Theresa May

This is a discussion on Theresa May within the The Foyer forums, part of the Off the Grid category; Originally Posted by tomorton Who was the last capable PM or Minister in this country? Churchill...

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Old Oct 4, 2017, 11:14am   #61
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Who was the last capable PM or Minister in this country?
Churchill
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Old Oct 4, 2017, 11:14am   #62
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War PM but understood the truth
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Old Oct 4, 2017, 11:16am   #63
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Putin very much the same, very clever guy
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Old Oct 4, 2017, 12:06pm   #64
 
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Putin very much the same, very clever guy
Not a nice moderate man imho. His political opponents have an unfortunate habit of getting murdered.
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Old Oct 4, 2017, 12:18pm   #65
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Not a nice moderate man imho. His political opponents have an unfortunate habit of getting murdered.
Well, who said life was fair? No worse than anyone else. And very clever. Strange things happened on 911.
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Old Oct 4, 2017, 12:20pm   #66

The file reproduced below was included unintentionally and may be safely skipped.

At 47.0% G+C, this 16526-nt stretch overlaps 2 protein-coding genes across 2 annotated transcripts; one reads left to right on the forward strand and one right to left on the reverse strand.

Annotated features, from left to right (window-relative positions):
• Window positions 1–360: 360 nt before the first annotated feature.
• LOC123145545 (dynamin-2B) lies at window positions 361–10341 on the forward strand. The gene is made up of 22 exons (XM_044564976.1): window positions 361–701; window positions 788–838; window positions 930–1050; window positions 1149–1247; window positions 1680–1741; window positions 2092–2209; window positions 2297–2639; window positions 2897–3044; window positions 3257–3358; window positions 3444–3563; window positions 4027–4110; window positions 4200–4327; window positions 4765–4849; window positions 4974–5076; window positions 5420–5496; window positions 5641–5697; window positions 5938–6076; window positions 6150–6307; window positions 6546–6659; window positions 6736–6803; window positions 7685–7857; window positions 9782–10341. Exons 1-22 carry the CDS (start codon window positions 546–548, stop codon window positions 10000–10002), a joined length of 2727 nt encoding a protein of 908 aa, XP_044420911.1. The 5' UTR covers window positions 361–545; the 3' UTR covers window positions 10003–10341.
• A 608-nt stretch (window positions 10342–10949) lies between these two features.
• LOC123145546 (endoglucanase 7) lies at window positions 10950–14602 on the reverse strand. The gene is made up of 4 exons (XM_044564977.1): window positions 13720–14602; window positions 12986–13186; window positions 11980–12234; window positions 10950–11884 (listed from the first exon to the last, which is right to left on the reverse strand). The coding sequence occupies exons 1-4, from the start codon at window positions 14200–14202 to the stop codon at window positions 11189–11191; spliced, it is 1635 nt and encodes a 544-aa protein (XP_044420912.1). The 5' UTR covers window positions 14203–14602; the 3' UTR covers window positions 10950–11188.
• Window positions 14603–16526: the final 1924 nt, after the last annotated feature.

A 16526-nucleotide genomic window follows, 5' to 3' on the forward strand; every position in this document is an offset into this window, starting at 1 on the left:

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I was working in the city that week. A bad week.
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Old Oct 4, 2017, 12:22pm   #67
 
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I'm Sorry!

So, Theresa May says she's sorry!

Fat lot of good that is – we need someone who can get a grip and sort things out, and she's not it.

In any non-government organisation where a person holds a very responsible position, the normal procedure when somebody shows that they are inadequate or not up to the job is to get rid of them. The politicians will never learn from those who know how to do it. Starting to look like an open goal for Corbyn. Heaven help us!
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Old Oct 4, 2017, 12:27pm   #68
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So, Theresa May says she's sorry!

Fat lot of good that is – we need someone who can get a grip and sort things out, and she's not it.

In any non-government organisation where a person holds a very responsible position, the normal procedure when somebody shows that they are inadequate or not up to the job is to get rid of them. The politicians will never learn from those who know how to do it. Starting to look like an open goal for Corbyn. Heaven help us!
Agree. So what do we do?